A Gattonside grandmother, who raised funds and awareness to battle a rare genetic syndrome affecting herself and her family, is now an MBE.
Maude Brownlie, 70, set up the Helen Maude Garfit Fund, named after her grandmother (a Wimbledon ladies’ doubles champion), to support research into fragile X and fragile X-associated tremor ataxia syndrome (FXTAS), presently carried out at the University of Edinburgh Patrick Wild Centre.
“I’m absolutely thrilled and delighted,” she told The Southern. “So little is known about fragile X, I wanted to try to raise awareness with health professionals and also the general public to help other families.”
Fragile X syndrome, traced back to Maude’s grandmother, is carried on the X chromosome, and is the leading cause of inherited learning difficulties and a common cause of autism. While older carriers of the condition can suffer from FXTAS, a neurological degenerative disorder similar to Parkinson’s disease, younger female carriers may suffer early ovarian failure. Fragile X is carried by or seriously affects a number of Maude’s immediate family.
Fragile X first arrived in her family’s conscience in September 1999, after the birth of Maude’s first grandchild, Ewan. The former nurse, who sat on the UK Nursing Council and the Borders Health Board for five years, together with her family, became aware of her grandson’s neurological symptoms.
Six days after the birth of daughter Liz’s second child, Harry, in 2001, results confirmed 20-month-old Ewan was suffering from fragile X syndrome, for which there has been a reliable test only since 1991. Further tests followed and Harry was also discovered to have fragile X, though not as severely.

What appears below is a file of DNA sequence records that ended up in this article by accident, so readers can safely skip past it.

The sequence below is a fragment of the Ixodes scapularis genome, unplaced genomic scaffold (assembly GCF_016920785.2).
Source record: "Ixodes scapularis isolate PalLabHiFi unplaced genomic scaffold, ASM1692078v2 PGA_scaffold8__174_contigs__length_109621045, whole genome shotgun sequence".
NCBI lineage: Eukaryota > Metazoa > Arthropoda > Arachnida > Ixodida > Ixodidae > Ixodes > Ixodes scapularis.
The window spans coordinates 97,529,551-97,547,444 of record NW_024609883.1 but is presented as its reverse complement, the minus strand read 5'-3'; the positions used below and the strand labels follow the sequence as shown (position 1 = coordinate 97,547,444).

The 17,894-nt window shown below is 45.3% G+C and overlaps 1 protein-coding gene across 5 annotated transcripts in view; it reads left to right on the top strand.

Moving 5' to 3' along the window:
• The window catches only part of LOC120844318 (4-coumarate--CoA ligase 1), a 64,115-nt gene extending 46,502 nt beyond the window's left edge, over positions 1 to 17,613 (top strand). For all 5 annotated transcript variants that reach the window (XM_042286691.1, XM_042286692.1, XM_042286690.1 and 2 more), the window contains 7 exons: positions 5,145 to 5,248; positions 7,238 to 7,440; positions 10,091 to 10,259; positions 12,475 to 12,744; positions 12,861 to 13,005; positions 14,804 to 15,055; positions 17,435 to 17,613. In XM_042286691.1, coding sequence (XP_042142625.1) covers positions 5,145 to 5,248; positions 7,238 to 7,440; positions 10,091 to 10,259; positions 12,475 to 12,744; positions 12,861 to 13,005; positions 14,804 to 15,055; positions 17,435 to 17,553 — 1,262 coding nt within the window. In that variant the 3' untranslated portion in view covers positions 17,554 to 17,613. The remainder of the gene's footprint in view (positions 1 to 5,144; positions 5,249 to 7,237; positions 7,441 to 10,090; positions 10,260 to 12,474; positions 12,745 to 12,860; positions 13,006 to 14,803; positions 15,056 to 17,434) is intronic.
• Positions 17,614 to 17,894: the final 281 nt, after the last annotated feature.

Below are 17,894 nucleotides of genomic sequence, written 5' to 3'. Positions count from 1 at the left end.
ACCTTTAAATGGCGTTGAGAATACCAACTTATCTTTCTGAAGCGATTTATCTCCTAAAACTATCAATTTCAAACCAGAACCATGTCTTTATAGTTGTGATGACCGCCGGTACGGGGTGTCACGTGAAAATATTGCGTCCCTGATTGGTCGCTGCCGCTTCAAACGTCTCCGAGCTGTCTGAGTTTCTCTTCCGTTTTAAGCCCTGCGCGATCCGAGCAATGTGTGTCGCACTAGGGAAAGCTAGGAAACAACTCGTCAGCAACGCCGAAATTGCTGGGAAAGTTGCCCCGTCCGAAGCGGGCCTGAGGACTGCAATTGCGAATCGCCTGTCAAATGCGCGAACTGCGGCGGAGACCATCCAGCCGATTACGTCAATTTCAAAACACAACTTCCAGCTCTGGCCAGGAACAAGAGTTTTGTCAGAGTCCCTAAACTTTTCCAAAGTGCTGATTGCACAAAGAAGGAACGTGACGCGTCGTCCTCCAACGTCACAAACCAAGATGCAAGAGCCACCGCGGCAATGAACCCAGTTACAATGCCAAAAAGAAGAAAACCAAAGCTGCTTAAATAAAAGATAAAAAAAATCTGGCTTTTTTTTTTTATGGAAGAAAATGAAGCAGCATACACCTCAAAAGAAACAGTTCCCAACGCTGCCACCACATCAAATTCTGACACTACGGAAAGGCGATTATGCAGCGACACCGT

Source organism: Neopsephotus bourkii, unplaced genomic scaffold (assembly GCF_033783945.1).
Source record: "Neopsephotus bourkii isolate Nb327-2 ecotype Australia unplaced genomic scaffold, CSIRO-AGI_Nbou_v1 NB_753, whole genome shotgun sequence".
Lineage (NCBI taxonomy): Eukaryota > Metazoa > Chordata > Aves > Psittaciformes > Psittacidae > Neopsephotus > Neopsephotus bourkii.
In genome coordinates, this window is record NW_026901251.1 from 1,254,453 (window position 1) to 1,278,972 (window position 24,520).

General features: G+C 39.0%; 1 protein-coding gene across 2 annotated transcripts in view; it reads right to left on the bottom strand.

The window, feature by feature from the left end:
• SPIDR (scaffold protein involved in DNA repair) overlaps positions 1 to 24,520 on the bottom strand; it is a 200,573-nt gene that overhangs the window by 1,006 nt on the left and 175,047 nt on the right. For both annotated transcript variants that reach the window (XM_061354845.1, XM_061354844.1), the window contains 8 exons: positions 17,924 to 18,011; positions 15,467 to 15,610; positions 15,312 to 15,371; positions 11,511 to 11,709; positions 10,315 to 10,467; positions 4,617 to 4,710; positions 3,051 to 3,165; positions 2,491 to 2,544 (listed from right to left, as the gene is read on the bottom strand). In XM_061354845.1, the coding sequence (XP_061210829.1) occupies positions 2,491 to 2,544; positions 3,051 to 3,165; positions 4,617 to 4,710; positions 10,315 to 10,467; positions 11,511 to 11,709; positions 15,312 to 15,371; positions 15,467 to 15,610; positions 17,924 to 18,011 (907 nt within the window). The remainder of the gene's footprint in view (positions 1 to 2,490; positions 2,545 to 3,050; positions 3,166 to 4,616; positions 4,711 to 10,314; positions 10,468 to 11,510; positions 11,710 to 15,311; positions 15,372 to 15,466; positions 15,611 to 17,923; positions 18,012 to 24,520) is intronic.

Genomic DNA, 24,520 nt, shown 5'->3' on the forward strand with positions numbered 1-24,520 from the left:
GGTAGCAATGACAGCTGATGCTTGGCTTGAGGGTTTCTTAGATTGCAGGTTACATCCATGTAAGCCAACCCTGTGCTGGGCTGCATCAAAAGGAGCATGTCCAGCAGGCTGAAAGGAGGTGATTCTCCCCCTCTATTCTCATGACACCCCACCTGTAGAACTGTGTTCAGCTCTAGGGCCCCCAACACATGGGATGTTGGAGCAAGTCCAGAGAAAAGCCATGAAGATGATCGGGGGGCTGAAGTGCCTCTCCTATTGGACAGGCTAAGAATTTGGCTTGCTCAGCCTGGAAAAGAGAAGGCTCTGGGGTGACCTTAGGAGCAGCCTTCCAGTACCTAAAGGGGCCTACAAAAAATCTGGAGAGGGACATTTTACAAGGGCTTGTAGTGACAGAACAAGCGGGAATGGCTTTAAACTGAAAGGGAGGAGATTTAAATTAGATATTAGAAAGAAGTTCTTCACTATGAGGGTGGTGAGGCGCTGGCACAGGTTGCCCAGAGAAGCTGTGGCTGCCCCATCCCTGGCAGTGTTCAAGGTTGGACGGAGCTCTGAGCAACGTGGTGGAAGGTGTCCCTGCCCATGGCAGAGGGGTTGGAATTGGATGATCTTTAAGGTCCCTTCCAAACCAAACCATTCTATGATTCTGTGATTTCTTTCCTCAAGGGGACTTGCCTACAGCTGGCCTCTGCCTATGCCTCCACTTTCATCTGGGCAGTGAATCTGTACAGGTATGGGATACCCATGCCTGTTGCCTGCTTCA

Later in 2005, Maude’s family and friends noticed her involuntary head shake, which worsened over the next two years into a loss of balance, coordination and articulation. Extensive tests at the MIND Institute in Sacramento, California, revealed Maude to be the first known UK female to suffer from FXTAS. Their experimental drugs programme dramatically improved her symptoms by 50 per cent.
“I wanted to get this medication available on the NHS for the benefit of others,” she said. She hopes the Helen Maude Garfit Fund, which to date has raised £75,000 for the Patrick Wild Centre at the University of Edinburgh, can benefit future research. It is estimated there are between 15,000 and 20,000 fragile X sufferers in the UK.
“One woman in 129 to 250 is a carrier of fragile X syndrome, while one man in 250-800 is also a carrier of Fragile X,” she said. “The Patrick Wild Centre has opened up a register of fragile X families, including carriers and those affected.” Donations can be sent directly to Maude or to the Patrick Wild Centre, labelled Helen Maude Garfit Fund. Her brother Timmy Douglas has also written two poem collections called ‘Borderline Ballads’ and ‘Country Places’, and all proceeds from the sales go to the Helen Maude Garfit Fund.